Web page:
Pragmatics of script

Nishaant Choksi
Indian Institute of Technology, Gandhinagar
Table of contents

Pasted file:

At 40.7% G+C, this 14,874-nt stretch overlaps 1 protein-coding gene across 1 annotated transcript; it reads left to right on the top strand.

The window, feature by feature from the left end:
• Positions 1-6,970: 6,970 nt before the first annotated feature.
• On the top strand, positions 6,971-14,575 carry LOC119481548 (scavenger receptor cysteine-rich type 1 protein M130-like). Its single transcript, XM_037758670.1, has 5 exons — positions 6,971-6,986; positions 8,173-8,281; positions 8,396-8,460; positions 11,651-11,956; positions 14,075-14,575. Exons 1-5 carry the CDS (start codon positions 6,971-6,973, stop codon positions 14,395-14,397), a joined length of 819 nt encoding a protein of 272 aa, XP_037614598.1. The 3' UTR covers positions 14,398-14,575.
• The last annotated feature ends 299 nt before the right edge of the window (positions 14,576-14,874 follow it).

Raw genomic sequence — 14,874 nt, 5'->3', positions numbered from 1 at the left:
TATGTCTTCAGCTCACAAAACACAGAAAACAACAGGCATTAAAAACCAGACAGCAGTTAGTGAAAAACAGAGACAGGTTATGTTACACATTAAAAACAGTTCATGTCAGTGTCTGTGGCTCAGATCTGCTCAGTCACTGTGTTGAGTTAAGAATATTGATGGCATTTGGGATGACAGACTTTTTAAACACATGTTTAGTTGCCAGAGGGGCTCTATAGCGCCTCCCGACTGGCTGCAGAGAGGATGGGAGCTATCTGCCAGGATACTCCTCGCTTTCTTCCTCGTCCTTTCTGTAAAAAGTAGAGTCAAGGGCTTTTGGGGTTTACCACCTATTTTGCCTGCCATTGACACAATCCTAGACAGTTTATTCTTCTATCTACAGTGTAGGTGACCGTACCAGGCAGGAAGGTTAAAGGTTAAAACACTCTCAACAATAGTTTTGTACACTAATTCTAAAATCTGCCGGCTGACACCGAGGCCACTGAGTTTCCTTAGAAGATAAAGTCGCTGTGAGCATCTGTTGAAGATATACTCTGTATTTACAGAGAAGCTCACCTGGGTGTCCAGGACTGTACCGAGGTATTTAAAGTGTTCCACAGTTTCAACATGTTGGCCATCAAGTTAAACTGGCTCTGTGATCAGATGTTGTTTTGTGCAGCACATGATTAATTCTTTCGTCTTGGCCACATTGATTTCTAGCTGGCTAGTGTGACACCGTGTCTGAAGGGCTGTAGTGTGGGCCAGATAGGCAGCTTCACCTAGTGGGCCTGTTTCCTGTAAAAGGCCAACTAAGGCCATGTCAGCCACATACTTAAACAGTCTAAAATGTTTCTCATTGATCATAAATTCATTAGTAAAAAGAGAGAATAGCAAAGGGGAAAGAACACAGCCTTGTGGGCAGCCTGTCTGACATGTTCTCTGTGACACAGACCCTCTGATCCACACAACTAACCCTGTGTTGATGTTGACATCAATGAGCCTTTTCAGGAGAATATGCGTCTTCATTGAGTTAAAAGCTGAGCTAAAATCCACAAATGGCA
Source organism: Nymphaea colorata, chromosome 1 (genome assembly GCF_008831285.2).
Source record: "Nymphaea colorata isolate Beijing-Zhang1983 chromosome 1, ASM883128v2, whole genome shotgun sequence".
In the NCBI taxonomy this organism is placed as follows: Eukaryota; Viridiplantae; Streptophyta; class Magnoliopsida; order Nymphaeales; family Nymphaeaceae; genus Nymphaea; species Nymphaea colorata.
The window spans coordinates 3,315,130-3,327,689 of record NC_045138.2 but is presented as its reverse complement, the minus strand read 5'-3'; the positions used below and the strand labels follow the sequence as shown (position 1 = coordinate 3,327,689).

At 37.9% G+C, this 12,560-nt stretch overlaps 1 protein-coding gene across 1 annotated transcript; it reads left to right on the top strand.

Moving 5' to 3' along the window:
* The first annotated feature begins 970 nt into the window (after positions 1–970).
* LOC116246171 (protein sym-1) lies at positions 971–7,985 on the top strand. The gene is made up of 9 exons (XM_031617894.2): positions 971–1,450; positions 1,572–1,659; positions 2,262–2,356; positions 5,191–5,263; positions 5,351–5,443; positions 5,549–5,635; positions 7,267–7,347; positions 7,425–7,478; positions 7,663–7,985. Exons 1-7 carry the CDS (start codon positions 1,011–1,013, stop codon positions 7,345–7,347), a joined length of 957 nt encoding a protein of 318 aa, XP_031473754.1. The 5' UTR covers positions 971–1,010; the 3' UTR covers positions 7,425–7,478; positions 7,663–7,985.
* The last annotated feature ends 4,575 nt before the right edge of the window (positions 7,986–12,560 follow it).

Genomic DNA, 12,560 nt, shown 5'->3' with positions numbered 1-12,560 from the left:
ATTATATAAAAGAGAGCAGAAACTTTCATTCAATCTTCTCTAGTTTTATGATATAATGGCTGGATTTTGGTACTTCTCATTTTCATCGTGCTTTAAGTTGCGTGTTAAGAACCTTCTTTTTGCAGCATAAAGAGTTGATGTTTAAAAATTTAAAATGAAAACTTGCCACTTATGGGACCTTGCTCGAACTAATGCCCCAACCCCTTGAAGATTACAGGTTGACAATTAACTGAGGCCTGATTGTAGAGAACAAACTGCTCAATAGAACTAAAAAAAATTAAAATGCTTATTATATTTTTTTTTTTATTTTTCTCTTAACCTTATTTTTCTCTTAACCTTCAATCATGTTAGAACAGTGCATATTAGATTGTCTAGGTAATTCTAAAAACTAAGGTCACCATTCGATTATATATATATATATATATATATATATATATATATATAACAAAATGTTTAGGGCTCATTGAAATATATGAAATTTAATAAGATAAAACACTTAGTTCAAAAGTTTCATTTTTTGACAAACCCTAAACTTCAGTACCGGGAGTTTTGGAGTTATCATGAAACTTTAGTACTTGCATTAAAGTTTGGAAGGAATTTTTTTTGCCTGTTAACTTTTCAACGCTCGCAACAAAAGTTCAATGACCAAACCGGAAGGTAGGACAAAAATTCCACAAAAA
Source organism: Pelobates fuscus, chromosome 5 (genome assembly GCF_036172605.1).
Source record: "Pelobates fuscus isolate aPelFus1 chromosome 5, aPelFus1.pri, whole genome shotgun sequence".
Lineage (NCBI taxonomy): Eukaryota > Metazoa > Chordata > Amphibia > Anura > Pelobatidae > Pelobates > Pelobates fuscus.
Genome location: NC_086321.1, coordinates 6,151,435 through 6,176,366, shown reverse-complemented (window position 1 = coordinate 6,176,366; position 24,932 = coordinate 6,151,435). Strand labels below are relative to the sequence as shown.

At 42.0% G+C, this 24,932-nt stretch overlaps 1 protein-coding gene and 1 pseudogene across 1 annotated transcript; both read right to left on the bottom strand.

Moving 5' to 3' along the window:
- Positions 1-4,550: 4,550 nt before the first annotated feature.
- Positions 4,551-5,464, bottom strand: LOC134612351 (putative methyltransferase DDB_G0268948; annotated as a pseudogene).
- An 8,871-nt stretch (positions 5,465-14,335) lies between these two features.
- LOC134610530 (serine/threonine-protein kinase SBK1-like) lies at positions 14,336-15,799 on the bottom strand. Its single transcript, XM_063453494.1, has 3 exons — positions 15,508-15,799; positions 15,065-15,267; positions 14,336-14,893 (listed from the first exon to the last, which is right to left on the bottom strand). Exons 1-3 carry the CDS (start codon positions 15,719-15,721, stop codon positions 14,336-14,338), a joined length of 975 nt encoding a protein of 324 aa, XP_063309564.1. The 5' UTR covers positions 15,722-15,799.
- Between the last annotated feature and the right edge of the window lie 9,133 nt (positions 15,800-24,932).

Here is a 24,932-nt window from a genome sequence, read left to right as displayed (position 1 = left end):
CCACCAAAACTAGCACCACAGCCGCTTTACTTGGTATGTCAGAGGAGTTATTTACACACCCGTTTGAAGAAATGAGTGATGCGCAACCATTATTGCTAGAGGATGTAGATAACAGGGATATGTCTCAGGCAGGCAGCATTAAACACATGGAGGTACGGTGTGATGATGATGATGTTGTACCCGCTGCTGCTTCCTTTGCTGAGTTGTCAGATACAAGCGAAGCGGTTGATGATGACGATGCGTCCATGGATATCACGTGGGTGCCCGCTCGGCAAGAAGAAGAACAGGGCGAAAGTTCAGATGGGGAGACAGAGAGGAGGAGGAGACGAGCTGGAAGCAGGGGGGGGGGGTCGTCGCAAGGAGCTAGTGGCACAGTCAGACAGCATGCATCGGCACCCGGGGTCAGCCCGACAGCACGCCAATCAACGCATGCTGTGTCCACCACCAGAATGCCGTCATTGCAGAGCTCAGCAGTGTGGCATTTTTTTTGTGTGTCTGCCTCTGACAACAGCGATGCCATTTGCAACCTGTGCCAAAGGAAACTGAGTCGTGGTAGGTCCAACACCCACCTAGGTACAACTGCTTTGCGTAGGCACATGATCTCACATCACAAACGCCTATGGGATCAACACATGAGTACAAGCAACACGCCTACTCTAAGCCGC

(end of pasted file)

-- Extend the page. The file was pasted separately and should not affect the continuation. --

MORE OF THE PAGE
Early formulations grounded linguistic science in the study of “speech” (Bloomfield 1933; De Saussure 1959 [1916]; Sapir 1933). Important thinkers like Saussure claimed the study of linguistics would banish what he believed to be la tyrannie (the tyranny) of writing, and he, along with stalwarts like Leonard Bloomfield, are said to have “effectively removed writing from the agenda of linguistics” (Weth & Juffermans 2018: 6). The logocentric ideology underlying structural linguistics subsequently influenced fields ranging from anthropology to philosophy and cultural studies (Derrida 1976). Even those scholars who challenged many of the core structuralist tenets, such as those working in the ethnography of “speaking” tradition (Hymes 2004 [1971]; Bauman & Sherzer 1974), continued to privilege the spoken modality as the primary site of analysis. Yet a small minority of scholars working within these traditions attended seriously to graphic form. Among linguistic ethnographers, Basso (1974) argued that in letter-writing among American university students, graphic devices such as punctuation, boldface, italics, underline all have particular semiotic functions analogous to the way pitch contour or gesture mediates communication in spoken interaction. Tedlock (1995) employed elements associated with writing, such as spacing and punctuation within his transcription to analyze pitch, pauses, and vocal gestures in Zuni verbal art. Similarly within the structuralist tradition, Harris (2000) developed a framework in which writing and the graphic form establish the basis for what he calls an “integrational linguistics.”

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